# Solving systems of linear congruences with rational coefficients

Is there any way to solve for $x$ in a system of linear congruences with rational coefficients in the following form?

$$Ax \equiv b\pmod 2, \space where\space A \in \Bbb Q^{n,m}, b \in \Bbb Q^m$$

Put another way,

$$a_{1,1}x_1+a_{2,1}x_2+\dots+a_{n,1}x_n \equiv b_1 \pmod 2 \\ a_{1,2}x_1+a_{2,2}x_2+\dots+a_{n,2}x_n \equiv b_2 \pmod 2 \\ \vdots \\ a_{1,m}x_1+a_{2,m}x_2+...+a_{n,m}x_n \equiv b_m \pmod 2$$

with $a_{i,j}, b_j \in \Bbb Q$

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Yes, multiply both sides of each congruence by the least common divisor of all the denominators of the rational coeiffients, this should turn it into a system of congruences with integer coeiffients, now obtain a least common divisor for each coeiffient corresponding to each $x_j$, and scale them appropietly, such that when you subtract corresponding congruences this term will be eliminated, (its essentially gauss jordon elimination except, we can only scale by integers, because were working with congruences), just do this until you can isolate a congruence with a single $x_j$, and solve 4 it. – Ethan Jan 23 '13 at 0:23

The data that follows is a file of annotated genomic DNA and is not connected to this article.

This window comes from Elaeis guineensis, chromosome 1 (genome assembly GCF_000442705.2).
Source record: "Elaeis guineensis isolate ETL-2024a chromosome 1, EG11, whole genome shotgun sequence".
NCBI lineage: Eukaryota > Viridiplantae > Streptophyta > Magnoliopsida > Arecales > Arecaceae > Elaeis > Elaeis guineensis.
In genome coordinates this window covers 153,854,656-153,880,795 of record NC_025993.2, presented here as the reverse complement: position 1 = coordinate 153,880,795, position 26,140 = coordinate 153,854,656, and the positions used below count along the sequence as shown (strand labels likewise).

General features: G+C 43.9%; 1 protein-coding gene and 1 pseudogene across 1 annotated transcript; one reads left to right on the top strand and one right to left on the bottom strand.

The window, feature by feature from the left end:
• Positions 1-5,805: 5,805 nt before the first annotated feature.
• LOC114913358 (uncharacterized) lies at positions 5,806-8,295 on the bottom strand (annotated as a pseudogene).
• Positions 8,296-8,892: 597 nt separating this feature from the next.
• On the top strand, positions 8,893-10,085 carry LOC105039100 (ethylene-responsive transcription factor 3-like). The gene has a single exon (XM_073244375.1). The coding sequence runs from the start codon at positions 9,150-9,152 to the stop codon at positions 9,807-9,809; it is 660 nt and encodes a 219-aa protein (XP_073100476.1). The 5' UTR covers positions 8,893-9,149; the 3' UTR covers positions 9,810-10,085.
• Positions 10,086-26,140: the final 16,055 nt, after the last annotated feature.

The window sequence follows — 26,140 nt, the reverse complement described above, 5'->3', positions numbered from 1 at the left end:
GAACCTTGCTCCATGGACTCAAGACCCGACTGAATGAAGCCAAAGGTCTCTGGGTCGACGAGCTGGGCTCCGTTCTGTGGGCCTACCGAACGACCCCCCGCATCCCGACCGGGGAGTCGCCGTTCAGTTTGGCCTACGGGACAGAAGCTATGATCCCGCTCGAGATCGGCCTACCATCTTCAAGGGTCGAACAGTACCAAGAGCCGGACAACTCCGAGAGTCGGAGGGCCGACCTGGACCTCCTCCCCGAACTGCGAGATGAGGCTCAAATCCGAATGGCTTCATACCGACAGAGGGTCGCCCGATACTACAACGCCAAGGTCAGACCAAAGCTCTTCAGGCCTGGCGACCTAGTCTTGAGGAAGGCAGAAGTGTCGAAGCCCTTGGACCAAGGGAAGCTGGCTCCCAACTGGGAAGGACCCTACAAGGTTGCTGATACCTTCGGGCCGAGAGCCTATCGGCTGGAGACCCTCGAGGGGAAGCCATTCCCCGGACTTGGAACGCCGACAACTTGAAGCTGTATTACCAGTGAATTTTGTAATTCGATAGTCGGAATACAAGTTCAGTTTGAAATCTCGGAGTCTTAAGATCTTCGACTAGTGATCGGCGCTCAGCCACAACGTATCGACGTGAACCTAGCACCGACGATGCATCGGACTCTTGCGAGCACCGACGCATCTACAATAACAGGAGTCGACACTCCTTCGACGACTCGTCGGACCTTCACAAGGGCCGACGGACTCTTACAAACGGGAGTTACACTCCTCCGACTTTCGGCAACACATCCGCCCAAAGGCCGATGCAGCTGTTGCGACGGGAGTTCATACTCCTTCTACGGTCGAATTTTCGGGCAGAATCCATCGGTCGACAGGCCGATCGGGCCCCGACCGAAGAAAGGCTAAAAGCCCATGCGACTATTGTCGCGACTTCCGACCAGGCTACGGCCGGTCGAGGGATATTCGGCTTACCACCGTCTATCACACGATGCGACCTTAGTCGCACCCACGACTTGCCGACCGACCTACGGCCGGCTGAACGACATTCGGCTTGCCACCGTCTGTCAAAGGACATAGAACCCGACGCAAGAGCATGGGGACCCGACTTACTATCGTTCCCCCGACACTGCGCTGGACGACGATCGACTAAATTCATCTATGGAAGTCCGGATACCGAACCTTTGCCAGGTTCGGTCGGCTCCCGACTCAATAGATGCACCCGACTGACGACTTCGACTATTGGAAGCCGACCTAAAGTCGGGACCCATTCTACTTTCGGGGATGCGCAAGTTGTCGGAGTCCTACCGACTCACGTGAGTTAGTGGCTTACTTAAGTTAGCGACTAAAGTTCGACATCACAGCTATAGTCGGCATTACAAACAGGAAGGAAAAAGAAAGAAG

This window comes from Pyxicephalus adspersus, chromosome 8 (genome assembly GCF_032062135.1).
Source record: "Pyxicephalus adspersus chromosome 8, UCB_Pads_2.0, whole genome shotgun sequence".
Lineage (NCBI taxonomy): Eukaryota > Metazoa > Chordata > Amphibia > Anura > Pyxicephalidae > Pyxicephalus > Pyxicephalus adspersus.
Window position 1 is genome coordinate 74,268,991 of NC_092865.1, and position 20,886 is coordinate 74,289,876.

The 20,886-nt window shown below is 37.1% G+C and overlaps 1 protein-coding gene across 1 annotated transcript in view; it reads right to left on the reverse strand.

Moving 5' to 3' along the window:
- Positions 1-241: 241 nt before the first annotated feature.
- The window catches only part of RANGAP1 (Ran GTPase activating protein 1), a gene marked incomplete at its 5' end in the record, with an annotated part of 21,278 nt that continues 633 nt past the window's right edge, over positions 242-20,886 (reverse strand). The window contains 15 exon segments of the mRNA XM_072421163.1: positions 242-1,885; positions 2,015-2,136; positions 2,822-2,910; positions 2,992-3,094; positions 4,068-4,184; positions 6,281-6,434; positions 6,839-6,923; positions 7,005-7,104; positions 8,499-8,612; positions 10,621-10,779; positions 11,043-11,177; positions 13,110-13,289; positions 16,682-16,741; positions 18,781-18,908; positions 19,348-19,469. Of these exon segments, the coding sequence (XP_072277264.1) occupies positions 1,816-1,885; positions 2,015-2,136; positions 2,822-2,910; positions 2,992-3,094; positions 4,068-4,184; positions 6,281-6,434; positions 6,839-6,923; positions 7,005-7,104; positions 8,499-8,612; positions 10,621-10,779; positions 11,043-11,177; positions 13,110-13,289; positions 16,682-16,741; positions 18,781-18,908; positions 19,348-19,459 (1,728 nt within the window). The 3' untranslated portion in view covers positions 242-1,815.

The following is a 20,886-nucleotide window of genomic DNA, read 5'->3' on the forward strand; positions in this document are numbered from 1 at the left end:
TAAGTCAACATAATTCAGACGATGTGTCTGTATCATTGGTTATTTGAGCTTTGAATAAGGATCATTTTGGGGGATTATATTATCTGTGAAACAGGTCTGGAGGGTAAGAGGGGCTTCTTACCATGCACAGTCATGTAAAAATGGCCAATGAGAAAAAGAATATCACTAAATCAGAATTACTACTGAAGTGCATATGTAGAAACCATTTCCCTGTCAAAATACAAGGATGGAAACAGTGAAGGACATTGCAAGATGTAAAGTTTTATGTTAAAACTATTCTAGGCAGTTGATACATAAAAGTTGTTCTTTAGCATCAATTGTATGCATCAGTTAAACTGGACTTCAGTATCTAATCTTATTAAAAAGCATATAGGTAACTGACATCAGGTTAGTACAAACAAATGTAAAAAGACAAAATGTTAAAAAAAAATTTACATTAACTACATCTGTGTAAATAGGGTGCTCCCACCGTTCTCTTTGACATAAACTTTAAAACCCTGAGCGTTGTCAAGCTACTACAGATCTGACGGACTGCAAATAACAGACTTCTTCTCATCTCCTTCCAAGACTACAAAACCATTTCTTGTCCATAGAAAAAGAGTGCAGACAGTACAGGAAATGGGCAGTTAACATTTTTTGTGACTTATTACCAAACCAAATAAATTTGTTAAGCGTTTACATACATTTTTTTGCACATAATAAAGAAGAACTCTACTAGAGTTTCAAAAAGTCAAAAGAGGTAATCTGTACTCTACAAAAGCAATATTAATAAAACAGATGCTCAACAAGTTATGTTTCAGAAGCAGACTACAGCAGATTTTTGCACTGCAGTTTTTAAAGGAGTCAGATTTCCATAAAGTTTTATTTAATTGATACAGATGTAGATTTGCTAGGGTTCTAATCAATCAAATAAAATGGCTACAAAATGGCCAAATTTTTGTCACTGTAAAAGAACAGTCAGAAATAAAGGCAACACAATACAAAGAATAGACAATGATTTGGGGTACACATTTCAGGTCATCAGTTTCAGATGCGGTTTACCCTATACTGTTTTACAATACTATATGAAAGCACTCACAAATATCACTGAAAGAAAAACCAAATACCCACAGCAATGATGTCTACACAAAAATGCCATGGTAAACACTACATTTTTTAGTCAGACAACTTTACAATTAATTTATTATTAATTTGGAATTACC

@Ethan Thanks! Wow, that almost seems too easy. So multiplying both sides is a valid operation under congruence? This note from Wikipedia made me think not: "The next property, however, would fail if these variables were not all integers", which then demonstrates multiplication. – Joe Jan 23 '13 at 3:45
You can not multiply both sides of a congruence by a rational number is what there referring to, but you can by an integer. – Ethan Jan 23 '13 at 4:11